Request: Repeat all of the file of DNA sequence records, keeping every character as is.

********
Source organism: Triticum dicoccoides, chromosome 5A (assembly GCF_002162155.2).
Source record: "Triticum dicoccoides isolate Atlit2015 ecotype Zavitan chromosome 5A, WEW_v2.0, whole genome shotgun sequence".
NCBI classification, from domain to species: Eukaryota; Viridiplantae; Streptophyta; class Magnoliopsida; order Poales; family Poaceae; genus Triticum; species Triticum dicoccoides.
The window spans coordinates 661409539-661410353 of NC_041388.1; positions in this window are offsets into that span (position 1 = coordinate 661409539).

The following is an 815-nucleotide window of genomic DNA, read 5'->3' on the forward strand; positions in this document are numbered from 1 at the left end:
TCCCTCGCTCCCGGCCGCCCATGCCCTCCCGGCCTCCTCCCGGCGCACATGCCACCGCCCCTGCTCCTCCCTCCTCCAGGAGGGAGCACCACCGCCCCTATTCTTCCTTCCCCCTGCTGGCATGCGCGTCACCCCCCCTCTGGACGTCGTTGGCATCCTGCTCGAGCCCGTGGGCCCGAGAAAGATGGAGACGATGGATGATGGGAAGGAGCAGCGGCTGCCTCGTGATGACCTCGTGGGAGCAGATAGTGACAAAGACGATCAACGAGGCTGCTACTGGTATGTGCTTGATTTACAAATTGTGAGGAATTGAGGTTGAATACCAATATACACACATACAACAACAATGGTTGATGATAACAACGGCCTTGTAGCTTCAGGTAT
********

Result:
Source organism: Triticum dicoccoides, chromosome 5A (assembly GCF_002162155.2).
Source record: "Triticum dicoccoides isolate Atlit2015 ecotype Zavitan chromosome 5A, WEW_v2.0, whole genome shotgun sequence".
NCBI classification, from domain to species: Eukaryota; Viridiplantae; Streptophyta; class Magnoliopsida; order Poales; family Poaceae; genus Triticum; species Triticum dicoccoides.
The window spans coordinates 661409539-661410353 of NC_041388.1; positions in this window are offsets into that span (position 1 = coordinate 661409539).

The following is an 815-nucleotide window of genomic DNA, read 5'->3' on the forward strand; positions in this document are numbered from 1 at the left end:
TCCCTCGCTCCCGGCCGCCCATGCCCTCCCGGCCTCCTCCCGGCGCACATGCCACCGCCCCTGCTCCTCCCTCCTCCAGGAGGGAGCACCACCGCCCCTATTCTTCCTTCCCCCTGCTGGCATGCGCGTCACCCCCCCTCTGGACGTCGTTGGCATCCTGCTCGAGCCCGTGGGCCCGAGAAAGATGGAGACGATGGATGATGGGAAGGAGCAGCGGCTGCCTCGTGATGACCTCGTGGGAGCAGATAGTGACAAAGACGATCAACGAGGCTGCTACTGGTATGTGCTTGATTTACAAATTGTGAGGAATTGAGGTTGAATACCAATATACACACATACAACAACAATGGTTGATGATAACAACGGCCTTGTAGCTTCAGGTAT